Image source:Stux on Pixabay
Hello and welcome to the The Ink Well weekly fiction prompt and prize announcement! The Ink Well is a Hive blockchain-based social media community of creative writers. If you love to write short stories, we invite you to join us. Or peruse the work of our community members.
Note: We always launch our prompt posts with important information. So be sure to check it out first! Then we invite you to read on and see what we have in store for this week's prompt.
Important FAQs about The Ink Well!
Here are answers to some Frequently Asked Questions about The Ink Well.
What Is The Ink Well All About?
The Ink Well is a short story community. This means we only accept short fiction. (Fiction means stories that came from your imagination, not from real life.)
It also means:
- No novels, chapter stories or multi-part stories
- No poems
- No introduction posts
- No essays or other non-fiction
- No memes
Just fictional short stories!
The Ink Well is all about creativity, quality, community, and engagement. As such, we ask the following:
- Please take the time to get to know the community and read other writers' work. Everyone who posts in The Ink Well is expected to read and comment on at least two other stories for each piece you post.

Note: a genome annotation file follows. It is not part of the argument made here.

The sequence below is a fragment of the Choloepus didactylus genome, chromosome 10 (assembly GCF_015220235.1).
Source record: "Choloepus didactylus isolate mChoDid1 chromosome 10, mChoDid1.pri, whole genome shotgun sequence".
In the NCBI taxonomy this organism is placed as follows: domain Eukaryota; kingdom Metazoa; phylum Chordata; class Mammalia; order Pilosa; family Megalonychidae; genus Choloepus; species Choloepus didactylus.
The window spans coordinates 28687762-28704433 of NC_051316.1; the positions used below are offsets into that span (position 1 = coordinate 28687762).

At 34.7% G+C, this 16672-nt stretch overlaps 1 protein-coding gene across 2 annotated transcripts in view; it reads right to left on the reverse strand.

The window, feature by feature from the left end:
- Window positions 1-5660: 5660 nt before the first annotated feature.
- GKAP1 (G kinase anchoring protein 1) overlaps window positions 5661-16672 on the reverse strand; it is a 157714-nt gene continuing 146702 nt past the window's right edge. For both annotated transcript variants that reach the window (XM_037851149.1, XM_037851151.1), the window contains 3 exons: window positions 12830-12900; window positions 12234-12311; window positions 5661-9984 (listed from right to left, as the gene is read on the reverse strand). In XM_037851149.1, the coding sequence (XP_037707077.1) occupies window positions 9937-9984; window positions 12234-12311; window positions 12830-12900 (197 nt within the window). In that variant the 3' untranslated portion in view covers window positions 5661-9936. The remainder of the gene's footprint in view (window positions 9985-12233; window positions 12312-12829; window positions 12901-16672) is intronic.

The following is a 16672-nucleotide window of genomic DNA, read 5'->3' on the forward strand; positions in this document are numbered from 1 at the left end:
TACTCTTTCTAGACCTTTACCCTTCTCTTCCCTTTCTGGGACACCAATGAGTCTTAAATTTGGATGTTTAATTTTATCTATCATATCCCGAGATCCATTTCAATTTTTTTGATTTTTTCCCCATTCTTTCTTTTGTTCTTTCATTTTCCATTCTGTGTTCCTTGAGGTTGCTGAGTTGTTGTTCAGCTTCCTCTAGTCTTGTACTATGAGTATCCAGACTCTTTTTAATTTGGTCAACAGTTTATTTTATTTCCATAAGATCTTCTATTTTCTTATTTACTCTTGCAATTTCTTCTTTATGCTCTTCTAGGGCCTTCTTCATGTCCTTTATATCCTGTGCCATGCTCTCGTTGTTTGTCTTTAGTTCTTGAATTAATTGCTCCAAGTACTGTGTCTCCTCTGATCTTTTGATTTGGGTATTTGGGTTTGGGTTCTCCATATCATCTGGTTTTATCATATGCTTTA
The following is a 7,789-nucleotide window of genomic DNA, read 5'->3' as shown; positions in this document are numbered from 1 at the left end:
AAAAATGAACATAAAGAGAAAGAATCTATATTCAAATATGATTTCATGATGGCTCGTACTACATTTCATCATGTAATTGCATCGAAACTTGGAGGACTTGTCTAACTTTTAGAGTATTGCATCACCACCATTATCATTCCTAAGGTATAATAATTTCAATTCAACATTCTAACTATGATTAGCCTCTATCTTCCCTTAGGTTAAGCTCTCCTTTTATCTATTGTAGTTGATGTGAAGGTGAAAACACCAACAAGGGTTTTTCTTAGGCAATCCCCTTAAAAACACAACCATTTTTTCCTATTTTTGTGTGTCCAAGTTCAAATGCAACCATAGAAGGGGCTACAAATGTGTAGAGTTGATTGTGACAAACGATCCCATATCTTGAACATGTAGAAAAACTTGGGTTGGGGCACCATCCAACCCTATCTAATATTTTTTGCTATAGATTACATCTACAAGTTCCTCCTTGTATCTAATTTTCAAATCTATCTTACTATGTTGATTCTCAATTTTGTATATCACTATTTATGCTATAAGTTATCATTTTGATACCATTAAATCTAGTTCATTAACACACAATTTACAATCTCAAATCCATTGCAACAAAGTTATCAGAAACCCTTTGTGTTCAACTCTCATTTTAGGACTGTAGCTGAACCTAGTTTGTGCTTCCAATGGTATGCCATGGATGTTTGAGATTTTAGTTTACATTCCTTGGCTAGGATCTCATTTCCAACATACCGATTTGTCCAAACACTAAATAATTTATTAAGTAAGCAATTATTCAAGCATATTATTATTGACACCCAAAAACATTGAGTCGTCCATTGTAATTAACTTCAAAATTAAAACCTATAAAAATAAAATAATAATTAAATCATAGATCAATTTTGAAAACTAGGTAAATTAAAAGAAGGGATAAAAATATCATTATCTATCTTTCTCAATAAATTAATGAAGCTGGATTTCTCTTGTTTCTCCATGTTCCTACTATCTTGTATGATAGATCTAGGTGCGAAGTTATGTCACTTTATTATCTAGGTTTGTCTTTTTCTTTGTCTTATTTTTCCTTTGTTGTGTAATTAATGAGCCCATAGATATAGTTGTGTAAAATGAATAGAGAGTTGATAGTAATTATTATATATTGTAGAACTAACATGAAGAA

- See our catalog of fiction writing tips and make use of our resources. (Many of our writers are developing awesome skills, and you can too!)
- Put effort into your posts. Review and edit your content for errors before publishing.
What are the community rules?
You can find our community rules at the top of The Ink Well community (right side of the page).
Please read the rules before posting in The Ink Well, as we outline the "do's and don'ts." If you can't find them, you can read them here.
Our community rules are designed to make our community a safe, welcoming, plagiarism-free space for self-publishing original short stories. We do not allow stories depicting violence, brutality, or abuse of women, children or animals. If you have questions, please read this article explaining our stance on violence.
What does it take to get rewards in The Ink Well??
We refer you to the above description of what The Ink Well is about. If you are not getting great rewards, it is likely for one of the following reasons:
- Your story has many grammatical errors. (This is easily fixed with the tips in our post, Help for the Grammatically Challenged.)
- Your story lacks some important elements of good fiction, such as character development, dialog, scene details or a story arc. (See our catalog of fiction writing tips for information on these important aspects of short stories.)
- Your story lacks originality or does not follow our community rules.
Weekly Challenge and Prize Announcement